In order to allow them to celebrate the Mass, the bishop had only one requirement. They had to be able to know what they were saying. Every one of them failed that simple test. He didn’t even require them to translate the liturgy; he simply asked them to summarize the content. They could not.
People with no lived experience of the TLM see it as the launchpad of a new reform. Obviously, not everyone who supports the TLM is like this. But one has to ask why a liturgy that most Catholics now alive never grew up with, said in a language they do not understand, captures their imagination and serves to anchor their Catholic faith.
The answer many give back is that the TLM restores the mystery and grandeur of the liturgy. That’s fake news too. The older folks who did grow up with the TLM have many stories about how sloppily it was often done, with little understanding from either the priest or people. Most folks simply prayed their rosary or said other prayers while they attended a Mass they really didn’t comprehend.
There was a reason why Vatican II called for a reform of the liturgy. The Council Fathers knew that the Mass was failing the salient point of liturgy: namely, giving the people a chance to worship God with understanding and knowledge. The mystery the liturgy should cause ought to lift people to the heights of heaven, not befuddle their minds because of a language they cannot understand.
In response, Pope Francis issued Traditionis Custodes to fight the disunity and divisiveness caused by an inappropriate use of the TLM. His document which basically revokes much of Summorum Pontificum. The outcry has been immense, the majority of it critical.
But don’t be fooled by that. His decision is one that popes must often make for the good of the people. He saw the disunity, the division, the growing controversies, and decided that a new approach must be attempted. The TLM is not going to be a parallel rite with the ordinary form of the Mass. There will still be times it will be celebrated, but it will never be the hinge upon which the catholicity of the Church swings.
That outrages some people and the opprobrium cast upon the pope simply shows where the allegiance of these people lies. It is not with the teaching of the Church nor the respect that should be shown to the successor of St. Peter.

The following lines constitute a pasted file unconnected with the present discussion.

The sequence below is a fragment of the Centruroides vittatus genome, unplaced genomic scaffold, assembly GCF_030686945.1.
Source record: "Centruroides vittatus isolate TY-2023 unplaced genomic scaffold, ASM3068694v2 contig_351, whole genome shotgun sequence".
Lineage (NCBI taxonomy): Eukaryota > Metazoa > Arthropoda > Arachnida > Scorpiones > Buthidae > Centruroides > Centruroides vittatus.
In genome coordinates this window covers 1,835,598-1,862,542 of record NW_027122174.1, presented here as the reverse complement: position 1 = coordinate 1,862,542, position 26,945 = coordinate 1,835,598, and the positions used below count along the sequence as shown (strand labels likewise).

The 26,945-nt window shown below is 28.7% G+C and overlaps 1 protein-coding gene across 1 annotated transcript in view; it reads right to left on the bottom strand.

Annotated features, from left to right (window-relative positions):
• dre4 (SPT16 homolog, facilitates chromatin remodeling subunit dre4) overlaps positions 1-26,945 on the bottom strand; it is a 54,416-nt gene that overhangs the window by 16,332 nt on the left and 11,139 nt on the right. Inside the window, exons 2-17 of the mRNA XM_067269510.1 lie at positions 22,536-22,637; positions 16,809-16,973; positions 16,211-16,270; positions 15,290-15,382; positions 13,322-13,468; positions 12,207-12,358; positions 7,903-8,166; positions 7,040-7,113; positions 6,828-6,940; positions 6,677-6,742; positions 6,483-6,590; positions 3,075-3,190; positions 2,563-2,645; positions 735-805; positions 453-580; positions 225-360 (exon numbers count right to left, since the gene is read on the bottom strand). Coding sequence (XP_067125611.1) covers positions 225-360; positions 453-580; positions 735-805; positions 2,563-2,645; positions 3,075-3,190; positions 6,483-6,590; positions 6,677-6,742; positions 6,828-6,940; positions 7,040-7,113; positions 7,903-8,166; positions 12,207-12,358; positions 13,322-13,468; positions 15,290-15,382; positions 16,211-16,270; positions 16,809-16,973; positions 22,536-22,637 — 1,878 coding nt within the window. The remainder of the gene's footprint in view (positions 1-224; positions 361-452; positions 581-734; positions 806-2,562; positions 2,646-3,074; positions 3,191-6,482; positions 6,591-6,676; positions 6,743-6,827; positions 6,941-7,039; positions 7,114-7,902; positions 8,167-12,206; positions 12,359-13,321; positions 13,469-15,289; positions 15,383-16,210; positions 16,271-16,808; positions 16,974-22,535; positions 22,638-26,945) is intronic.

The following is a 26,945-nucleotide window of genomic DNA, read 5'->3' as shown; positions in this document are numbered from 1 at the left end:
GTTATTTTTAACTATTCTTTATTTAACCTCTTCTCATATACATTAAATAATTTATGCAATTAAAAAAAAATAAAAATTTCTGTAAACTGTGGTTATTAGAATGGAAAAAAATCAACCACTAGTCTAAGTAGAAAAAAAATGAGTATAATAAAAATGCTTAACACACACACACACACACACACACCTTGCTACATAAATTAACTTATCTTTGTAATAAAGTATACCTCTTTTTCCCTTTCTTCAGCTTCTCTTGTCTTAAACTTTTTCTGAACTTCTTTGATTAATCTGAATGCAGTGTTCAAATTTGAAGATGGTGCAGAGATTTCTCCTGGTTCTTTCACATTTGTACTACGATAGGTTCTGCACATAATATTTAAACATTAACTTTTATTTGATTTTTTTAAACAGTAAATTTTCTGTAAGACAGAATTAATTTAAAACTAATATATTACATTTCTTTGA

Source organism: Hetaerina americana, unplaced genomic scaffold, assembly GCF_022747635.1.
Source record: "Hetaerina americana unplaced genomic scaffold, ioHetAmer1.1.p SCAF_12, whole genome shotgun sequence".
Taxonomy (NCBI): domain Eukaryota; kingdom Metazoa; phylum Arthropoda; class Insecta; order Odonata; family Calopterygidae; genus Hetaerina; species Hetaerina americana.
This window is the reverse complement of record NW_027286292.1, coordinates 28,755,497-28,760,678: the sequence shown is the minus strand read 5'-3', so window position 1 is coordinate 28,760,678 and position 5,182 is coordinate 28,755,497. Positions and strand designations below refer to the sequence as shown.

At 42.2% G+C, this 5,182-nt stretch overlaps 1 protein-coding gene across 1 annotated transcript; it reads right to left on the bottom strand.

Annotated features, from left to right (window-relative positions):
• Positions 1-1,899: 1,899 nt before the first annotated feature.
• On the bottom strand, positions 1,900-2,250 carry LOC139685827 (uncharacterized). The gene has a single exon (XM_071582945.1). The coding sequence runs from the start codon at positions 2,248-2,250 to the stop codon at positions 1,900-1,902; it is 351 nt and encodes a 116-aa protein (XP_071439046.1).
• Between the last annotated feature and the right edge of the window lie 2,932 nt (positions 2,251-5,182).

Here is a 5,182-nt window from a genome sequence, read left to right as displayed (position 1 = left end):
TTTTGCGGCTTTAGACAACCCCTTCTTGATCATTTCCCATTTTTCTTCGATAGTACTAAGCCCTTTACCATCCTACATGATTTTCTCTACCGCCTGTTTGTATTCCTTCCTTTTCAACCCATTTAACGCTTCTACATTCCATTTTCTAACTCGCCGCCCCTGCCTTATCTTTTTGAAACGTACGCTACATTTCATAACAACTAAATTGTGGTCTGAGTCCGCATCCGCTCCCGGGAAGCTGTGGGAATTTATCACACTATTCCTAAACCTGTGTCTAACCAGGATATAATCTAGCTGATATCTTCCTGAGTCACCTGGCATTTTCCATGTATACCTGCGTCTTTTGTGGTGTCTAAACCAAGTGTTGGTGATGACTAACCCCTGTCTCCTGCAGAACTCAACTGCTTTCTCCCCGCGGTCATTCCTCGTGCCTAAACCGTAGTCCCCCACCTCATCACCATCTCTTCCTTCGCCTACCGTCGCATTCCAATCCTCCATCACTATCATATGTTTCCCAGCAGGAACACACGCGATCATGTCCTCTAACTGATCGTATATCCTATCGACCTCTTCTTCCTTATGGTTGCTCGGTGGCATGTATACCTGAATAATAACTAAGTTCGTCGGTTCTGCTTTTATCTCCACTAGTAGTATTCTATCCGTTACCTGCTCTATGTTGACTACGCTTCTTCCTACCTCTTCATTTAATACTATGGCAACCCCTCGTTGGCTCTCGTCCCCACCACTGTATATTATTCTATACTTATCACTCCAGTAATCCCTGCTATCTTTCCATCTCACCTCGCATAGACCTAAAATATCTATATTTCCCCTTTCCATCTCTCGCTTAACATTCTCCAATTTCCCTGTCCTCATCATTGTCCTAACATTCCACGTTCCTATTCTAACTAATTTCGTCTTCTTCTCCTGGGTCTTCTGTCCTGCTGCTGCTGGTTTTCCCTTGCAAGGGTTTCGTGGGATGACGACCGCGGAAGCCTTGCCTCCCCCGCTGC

Will there be a schism? Will some leave the Church over this? Possibly. But no real Catholic deprives the pope of his authority to regulate the liturgy and worship of the people. It’s why we have popes. It is what popes do.
Kudos to Pope Francis for understanding the need of the Church to fully embrace the liturgical reform called for by Vatican II. Thank God we have a pope who has the courage to brave the condemnation of those who put their own needs and wants ahead of what is best for the Church of Jesus Christ.
For more on this subject, see Peter Wolfgang’s Twelve quick thoughts on Pope Francis dropping his long-expected bomb; David Mills’ Free the Latin Mass (written before Francis’s ruling); Fr Alcuin Reid’s Summorum Pontificum a restoration after a gross impoverishment (a From the Archives feature from 2007); his response to Benedict’s election, What Benedict XVI thought about liturgical change; CNA’s Cardinal Müller critiques Pope Francis; and Robert P. George’s Francis could do what he did.
Monsignor Eric Barr is a priest of the Diocese of Rockford, Illinois. In his thirty-seven years of priesthood, he has been pastor, principal, teacher, university professor, Vicar for Clergy, and Vicar General. He is a former associate editor of a newspaper and a novelist. He speaks on Celtic Theology and Current Catholic Issues.
Photo credit: Pope Francis kissing an figure of the Christ child at the Epiphany Mass at St Peter’s Basilica in 2020 (Vincenzo Pinto/AFP via Getty Images).